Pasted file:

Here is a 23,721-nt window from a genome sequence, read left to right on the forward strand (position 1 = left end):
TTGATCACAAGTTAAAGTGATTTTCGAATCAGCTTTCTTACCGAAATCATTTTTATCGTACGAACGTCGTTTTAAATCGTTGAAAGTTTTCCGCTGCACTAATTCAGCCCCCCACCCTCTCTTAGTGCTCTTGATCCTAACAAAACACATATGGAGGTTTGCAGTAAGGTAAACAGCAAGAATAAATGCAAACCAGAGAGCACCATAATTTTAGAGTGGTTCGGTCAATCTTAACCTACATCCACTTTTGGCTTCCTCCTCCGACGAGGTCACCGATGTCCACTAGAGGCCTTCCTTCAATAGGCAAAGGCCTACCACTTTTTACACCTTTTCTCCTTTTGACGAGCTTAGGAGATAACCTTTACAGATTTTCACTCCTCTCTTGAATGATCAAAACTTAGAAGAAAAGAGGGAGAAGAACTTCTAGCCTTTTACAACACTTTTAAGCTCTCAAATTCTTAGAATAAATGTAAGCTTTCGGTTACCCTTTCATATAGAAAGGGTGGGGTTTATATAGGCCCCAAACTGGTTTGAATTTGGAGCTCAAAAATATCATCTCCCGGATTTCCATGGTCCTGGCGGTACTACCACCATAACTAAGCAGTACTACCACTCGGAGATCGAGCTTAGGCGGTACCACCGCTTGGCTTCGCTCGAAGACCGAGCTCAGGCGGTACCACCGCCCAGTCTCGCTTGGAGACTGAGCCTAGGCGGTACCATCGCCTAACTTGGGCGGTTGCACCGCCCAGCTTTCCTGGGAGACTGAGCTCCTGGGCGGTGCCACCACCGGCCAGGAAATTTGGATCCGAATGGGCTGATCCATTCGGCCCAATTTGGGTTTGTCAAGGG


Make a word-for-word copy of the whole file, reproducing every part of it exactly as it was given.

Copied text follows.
Here is a 23,721-nt window from a genome sequence, read left to right on the forward strand (position 1 = left end):
TTGATCACAAGTTAAAGTGATTTTCGAATCAGCTTTCTTACCGAAATCATTTTTATCGTACGAACGTCGTTTTAAATCGTTGAAAGTTTTCCGCTGCACTAATTCAGCCCCCCACCCTCTCTTAGTGCTCTTGATCCTAACAAAACACATATGGAGGTTTGCAGTAAGGTAAACAGCAAGAATAAATGCAAACCAGAGAGCACCATAATTTTAGAGTGGTTCGGTCAATCTTAACCTACATCCACTTTTGGCTTCCTCCTCCGACGAGGTCACCGATGTCCACTAGAGGCCTTCCTTCAATAGGCAAAGGCCTACCACTTTTTACACCTTTTCTCCTTTTGACGAGCTTAGGAGATAACCTTTACAGATTTTCACTCCTCTCTTGAATGATCAAAACTTAGAAGAAAAGAGGGAGAAGAACTTCTAGCCTTTTACAACACTTTTAAGCTCTCAAATTCTTAGAATAAATGTAAGCTTTCGGTTACCCTTTCATATAGAAAGGGTGGGGTTTATATAGGCCCCAAACTGGTTTGAATTTGGAGCTCAAAAATATCATCTCCCGGATTTCCATGGTCCTGGCGGTACTACCACCATAACTAAGCAGTACTACCACTCGGAGATCGAGCTTAGGCGGTACCACCGCTTGGCTTCGCTCGAAGACCGAGCTCAGGCGGTACCACCGCCCAGTCTCGCTTGGAGACTGAGCCTAGGCGGTACCATCGCCTAACTTGGGCGGTTGCACCGCCCAGCTTTCCTGGGAGACTGAGCTCCTGGGCGGTGCCACCACCGGCCAGGAAATTTGGATCCGAATGGGCTGATCCATTCGGCCCAATTTGGGTTTGTCAAGGG